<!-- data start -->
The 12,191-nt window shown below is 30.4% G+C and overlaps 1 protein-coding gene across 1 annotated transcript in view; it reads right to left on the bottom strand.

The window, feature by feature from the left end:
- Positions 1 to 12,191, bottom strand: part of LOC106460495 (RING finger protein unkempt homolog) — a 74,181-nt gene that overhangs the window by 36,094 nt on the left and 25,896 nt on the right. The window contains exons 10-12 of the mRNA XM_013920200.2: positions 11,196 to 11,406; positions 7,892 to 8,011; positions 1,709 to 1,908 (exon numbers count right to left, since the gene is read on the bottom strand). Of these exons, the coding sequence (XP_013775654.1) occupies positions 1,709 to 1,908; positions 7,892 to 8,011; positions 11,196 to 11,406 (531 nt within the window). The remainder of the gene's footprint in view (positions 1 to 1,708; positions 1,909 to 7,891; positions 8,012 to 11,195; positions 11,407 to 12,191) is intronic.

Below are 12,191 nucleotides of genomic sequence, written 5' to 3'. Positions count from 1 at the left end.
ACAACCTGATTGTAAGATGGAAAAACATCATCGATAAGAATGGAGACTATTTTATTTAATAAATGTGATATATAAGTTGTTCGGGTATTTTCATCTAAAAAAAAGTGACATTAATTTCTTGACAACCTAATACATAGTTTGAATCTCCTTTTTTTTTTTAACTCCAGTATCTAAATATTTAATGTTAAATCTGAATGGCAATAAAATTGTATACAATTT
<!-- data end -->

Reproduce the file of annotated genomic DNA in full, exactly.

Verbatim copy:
The 12,191-nt window shown below is 30.4% G+C and overlaps 1 protein-coding gene across 1 annotated transcript in view; it reads right to left on the bottom strand.

The window, feature by feature from the left end:
- Positions 1 to 12,191, bottom strand: part of LOC106460495 (RING finger protein unkempt homolog) — a 74,181-nt gene that overhangs the window by 36,094 nt on the left and 25,896 nt on the right. The window contains exons 10-12 of the mRNA XM_013920200.2: positions 11,196 to 11,406; positions 7,892 to 8,011; positions 1,709 to 1,908 (exon numbers count right to left, since the gene is read on the bottom strand). Of these exons, the coding sequence (XP_013775654.1) occupies positions 1,709 to 1,908; positions 7,892 to 8,011; positions 11,196 to 11,406 (531 nt within the window). The remainder of the gene's footprint in view (positions 1 to 1,708; positions 1,909 to 7,891; positions 8,012 to 11,195; positions 11,407 to 12,191) is intronic.

Below are 12,191 nucleotides of genomic sequence, written 5' to 3'. Positions count from 1 at the left end.
ACAACCTGATTGTAAGATGGAAAAACATCATCGATAAGAATGGAGACTATTTTATTTAATAAATGTGATATATAAGTTGTTCGGGTATTTTCATCTAAAAAAAAGTGACATTAATTTCTTGACAACCTAATACATAGTTTGAATCTCCTTTTTTTTTTTAACTCCAGTATCTAAATATTTAATGTTAAATCTGAATGGCAATAAAATTGTATACAATTT